Religious works formed the staple of the
literature issued from the Gaelic press from the period now spoken of to the present day.
The great want for many years was the Bible. For a long time the clergy used the Irish
edition reprinted for the use of the Highlands by Mr Kirk; but this was not satisfactory,
from the difference of the dialect; many in consequence preferred translating from the
English. This habit pervaded all classes, and it is not improbable that there are in the
Highlands still persons who prefer translating from the Scriptures for their own use to
the common version. Certain traditional forms of translation given bordered on the
ludicrous. A worthy man was once translating the phrase "And they were
astonied," and he made it "Bha iad air an clachadh," They were stoned.
It was in every way desirable that a correct translation of the Gaelic Bible should be
provided for the use of the Highlands, and this was finally undertaken by the Society for
Propagating Christian Knowledge. The person employed to perform the work was the Rev.
James Stewart of Killin, a man fully qualified for it, and although his translation
retained too much of the Irish dialect of O'Donnell's Irish New Testament, it was welcomed
as a highly creditable work, and as a great boon to the Highlands. Many minor changes have
been made in the Gaelic New Testament of 1767, but it has been the basis of all subsequent
editions which have sought merely to render certain portions of the work more idiomatic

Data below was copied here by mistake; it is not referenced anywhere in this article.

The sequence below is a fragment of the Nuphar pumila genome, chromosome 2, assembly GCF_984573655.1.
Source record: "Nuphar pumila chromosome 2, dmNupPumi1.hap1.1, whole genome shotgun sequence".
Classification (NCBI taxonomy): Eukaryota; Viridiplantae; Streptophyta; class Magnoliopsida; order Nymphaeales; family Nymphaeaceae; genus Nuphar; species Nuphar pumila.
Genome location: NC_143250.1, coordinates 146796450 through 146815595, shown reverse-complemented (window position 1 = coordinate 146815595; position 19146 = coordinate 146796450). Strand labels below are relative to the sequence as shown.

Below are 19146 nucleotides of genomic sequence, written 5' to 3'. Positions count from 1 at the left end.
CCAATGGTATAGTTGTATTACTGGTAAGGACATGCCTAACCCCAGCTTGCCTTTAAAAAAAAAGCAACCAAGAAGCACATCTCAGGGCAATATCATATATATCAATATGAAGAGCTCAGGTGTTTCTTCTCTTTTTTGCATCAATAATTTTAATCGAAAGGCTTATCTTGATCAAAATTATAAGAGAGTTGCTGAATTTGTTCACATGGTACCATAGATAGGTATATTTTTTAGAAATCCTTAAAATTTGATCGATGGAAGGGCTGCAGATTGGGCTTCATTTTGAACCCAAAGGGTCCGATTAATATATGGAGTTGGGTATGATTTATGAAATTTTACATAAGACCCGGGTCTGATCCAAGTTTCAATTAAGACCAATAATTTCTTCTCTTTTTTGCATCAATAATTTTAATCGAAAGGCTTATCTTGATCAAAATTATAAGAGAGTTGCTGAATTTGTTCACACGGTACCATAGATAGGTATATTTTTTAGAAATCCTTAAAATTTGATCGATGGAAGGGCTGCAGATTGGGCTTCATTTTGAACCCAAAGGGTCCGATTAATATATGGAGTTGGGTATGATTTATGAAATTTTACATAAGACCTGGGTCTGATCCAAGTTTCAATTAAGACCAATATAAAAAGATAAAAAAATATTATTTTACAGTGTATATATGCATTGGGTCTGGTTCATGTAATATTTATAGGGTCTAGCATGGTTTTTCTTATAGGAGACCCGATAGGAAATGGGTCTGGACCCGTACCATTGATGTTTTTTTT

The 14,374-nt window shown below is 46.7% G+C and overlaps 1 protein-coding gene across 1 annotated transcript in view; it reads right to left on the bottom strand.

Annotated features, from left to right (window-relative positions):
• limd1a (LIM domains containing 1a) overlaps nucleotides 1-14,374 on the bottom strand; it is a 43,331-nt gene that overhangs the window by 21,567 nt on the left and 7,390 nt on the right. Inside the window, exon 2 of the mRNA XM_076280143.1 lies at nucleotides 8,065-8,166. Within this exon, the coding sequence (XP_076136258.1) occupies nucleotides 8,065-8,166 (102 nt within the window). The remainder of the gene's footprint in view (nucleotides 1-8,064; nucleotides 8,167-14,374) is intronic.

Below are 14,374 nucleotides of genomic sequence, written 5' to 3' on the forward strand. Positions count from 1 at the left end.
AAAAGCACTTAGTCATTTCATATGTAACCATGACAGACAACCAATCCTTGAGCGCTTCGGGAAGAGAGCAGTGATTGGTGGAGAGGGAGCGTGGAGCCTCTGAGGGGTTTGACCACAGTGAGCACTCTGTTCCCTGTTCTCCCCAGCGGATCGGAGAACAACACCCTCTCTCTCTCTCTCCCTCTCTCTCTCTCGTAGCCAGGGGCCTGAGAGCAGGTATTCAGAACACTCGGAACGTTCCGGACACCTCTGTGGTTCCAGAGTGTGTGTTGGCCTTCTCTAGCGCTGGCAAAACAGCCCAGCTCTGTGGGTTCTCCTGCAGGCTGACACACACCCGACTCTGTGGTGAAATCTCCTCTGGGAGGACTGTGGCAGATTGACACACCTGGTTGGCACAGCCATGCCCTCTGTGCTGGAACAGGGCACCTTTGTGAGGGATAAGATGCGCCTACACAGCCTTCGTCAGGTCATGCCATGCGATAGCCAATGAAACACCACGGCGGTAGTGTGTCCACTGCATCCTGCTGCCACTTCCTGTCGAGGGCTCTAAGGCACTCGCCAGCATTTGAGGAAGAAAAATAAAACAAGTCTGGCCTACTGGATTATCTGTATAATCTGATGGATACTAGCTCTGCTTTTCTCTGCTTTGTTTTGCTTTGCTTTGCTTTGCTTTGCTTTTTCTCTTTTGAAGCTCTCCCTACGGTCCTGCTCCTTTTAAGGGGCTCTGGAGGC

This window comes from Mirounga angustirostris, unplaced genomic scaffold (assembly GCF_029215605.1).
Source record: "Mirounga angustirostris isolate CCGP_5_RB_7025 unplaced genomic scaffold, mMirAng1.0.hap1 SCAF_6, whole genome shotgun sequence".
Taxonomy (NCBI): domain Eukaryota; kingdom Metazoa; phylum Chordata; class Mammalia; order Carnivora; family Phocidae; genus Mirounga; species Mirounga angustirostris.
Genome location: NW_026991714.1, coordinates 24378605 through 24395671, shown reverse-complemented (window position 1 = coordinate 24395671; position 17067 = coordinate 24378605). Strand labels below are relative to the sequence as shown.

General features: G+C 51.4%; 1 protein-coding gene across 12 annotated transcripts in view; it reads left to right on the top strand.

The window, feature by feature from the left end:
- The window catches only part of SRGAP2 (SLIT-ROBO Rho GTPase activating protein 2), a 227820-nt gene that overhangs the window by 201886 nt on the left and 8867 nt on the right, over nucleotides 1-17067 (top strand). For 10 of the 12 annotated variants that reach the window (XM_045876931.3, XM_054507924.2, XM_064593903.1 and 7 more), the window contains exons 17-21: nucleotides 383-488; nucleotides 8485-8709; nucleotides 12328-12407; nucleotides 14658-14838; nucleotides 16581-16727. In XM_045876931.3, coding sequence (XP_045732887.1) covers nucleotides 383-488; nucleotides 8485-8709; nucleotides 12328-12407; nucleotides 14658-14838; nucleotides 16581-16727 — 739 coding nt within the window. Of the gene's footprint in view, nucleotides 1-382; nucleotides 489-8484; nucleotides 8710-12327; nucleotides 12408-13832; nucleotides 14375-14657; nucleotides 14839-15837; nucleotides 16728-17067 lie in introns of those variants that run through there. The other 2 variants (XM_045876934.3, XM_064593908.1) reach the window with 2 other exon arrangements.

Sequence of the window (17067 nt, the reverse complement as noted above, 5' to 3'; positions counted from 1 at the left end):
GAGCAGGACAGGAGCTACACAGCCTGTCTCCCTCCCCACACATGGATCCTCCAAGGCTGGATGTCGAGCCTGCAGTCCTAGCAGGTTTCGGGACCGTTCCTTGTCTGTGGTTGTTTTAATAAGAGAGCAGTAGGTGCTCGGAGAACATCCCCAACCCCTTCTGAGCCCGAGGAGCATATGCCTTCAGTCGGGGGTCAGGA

and pleasing to a Scottish ear. The publishing of this version of the New Testament proved
a great benefit to the Highlands.
Soon after the
publication of the New Testament, it was resolved that the Old Testament should be
translated into Gaelic also. This work, like the former, was undertaken by the Society for
Propagating Christian Knowledge, assisted by a collection made throughout the
congregations of the Church of Scotland amounting to £1483. The principal translator
employed was the Rev. Dr. John Stewart of Luss, son of the translator of the New
Testament, who translated three portions of the work, while a fourth portion, including
the Prophets, was executed by the Rev. Dr. Smith of Campbellton, the accomplished editor
of the Sean Dana. The whole work was completed and published in the year 1801. This work
has been of incalculable service to the Highlands, and is one of the many benefits
conferred upon that portion of the country by the excellent Society who undertook it.
Objections have been taken to the many Irish idioms introduced into the language, and the
extent to which the Irish orthography was followed, but these are minor faults, and the
work itself is entitled to all commendation.
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